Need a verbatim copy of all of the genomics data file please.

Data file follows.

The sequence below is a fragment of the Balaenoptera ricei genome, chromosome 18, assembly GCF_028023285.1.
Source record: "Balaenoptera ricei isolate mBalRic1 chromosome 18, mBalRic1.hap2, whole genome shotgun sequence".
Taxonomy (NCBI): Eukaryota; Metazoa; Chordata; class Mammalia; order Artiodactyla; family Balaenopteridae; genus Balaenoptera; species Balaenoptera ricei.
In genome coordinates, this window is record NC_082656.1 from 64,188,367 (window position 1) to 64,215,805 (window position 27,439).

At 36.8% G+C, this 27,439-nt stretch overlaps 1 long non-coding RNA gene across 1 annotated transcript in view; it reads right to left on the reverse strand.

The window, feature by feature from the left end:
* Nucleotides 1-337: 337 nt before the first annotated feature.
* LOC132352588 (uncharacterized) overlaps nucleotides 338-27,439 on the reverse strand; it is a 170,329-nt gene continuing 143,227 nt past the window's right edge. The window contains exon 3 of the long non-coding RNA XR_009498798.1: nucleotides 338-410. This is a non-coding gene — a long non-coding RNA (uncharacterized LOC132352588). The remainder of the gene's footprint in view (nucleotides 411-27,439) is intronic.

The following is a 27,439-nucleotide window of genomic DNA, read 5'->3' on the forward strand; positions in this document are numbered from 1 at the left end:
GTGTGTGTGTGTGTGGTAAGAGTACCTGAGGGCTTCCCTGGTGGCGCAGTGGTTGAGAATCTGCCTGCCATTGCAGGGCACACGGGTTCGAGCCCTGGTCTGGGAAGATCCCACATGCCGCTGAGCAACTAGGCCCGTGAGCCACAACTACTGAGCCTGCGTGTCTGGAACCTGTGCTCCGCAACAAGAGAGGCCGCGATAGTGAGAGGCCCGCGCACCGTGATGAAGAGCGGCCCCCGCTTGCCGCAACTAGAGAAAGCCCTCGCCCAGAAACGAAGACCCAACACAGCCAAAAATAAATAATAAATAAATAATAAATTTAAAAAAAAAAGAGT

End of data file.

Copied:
The sequence below is a fragment of the Balaenoptera ricei genome, chromosome 18, assembly GCF_028023285.1.
Source record: "Balaenoptera ricei isolate mBalRic1 chromosome 18, mBalRic1.hap2, whole genome shotgun sequence".
Taxonomy (NCBI): Eukaryota; Metazoa; Chordata; class Mammalia; order Artiodactyla; family Balaenopteridae; genus Balaenoptera; species Balaenoptera ricei.
In genome coordinates, this window is record NC_082656.1 from 64,188,367 (window position 1) to 64,215,805 (window position 27,439).

At 36.8% G+C, this 27,439-nt stretch overlaps 1 long non-coding RNA gene across 1 annotated transcript in view; it reads right to left on the reverse strand.

The window, feature by feature from the left end:
* Nucleotides 1-337: 337 nt before the first annotated feature.
* LOC132352588 (uncharacterized) overlaps nucleotides 338-27,439 on the reverse strand; it is a 170,329-nt gene continuing 143,227 nt past the window's right edge. The window contains exon 3 of the long non-coding RNA XR_009498798.1: nucleotides 338-410. This is a non-coding gene — a long non-coding RNA (uncharacterized LOC132352588). The remainder of the gene's footprint in view (nucleotides 411-27,439) is intronic.

The following is a 27,439-nucleotide window of genomic DNA, read 5'->3' on the forward strand; positions in this document are numbered from 1 at the left end:
GTGTGTGTGTGTGTGGTAAGAGTACCTGAGGGCTTCCCTGGTGGCGCAGTGGTTGAGAATCTGCCTGCCATTGCAGGGCACACGGGTTCGAGCCCTGGTCTGGGAAGATCCCACATGCCGCTGAGCAACTAGGCCCGTGAGCCACAACTACTGAGCCTGCGTGTCTGGAACCTGTGCTCCGCAACAAGAGAGGCCGCGATAGTGAGAGGCCCGCGCACCGTGATGAAGAGCGGCCCCCGCTTGCCGCAACTAGAGAAAGCCCTCGCCCAGAAACGAAGACCCAACACAGCCAAAAATAAATAATAAATAAATAATAAATTTAAAAAAAAAAGAGT